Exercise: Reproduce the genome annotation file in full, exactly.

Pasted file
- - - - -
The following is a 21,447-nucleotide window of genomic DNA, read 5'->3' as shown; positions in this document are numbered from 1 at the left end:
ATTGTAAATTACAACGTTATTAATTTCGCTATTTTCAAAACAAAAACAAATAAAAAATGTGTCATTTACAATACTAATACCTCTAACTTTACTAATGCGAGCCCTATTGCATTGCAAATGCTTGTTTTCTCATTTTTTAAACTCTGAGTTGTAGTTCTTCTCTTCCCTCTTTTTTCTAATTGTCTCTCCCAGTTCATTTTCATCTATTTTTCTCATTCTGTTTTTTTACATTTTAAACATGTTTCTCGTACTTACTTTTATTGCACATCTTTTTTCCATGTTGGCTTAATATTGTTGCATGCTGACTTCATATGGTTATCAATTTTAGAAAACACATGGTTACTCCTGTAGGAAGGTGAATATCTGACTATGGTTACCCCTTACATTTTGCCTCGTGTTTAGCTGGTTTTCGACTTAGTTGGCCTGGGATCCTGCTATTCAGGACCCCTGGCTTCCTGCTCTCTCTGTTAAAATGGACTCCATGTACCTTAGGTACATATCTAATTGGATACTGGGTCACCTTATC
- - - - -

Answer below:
The following is a 21,447-nucleotide window of genomic DNA, read 5'->3' as shown; positions in this document are numbered from 1 at the left end:
ATTGTAAATTACAACGTTATTAATTTCGCTATTTTCAAAACAAAAACAAATAAAAAATGTGTCATTTACAATACTAATACCTCTAACTTTACTAATGCGAGCCCTATTGCATTGCAAATGCTTGTTTTCTCATTTTTTAAACTCTGAGTTGTAGTTCTTCTCTTCCCTCTTTTTTCTAATTGTCTCTCCCAGTTCATTTTCATCTATTTTTCTCATTCTGTTTTTTTACATTTTAAACATGTTTCTCGTACTTACTTTTATTGCACATCTTTTTTCCATGTTGGCTTAATATTGTTGCATGCTGACTTCATATGGTTATCAATTTTAGAAAACACATGGTTACTCCTGTAGGAAGGTGAATATCTGACTATGGTTACCCCTTACATTTTGCCTCGTGTTTAGCTGGTTTTCGACTTAGTTGGCCTGGGATCCTGCTATTCAGGACCCCTGGCTTCCTGCTCTCTCTGTTAAAATGGACTCCATGTACCTTAGGTACATATCTAATTGGATACTGGGTCACCTTATC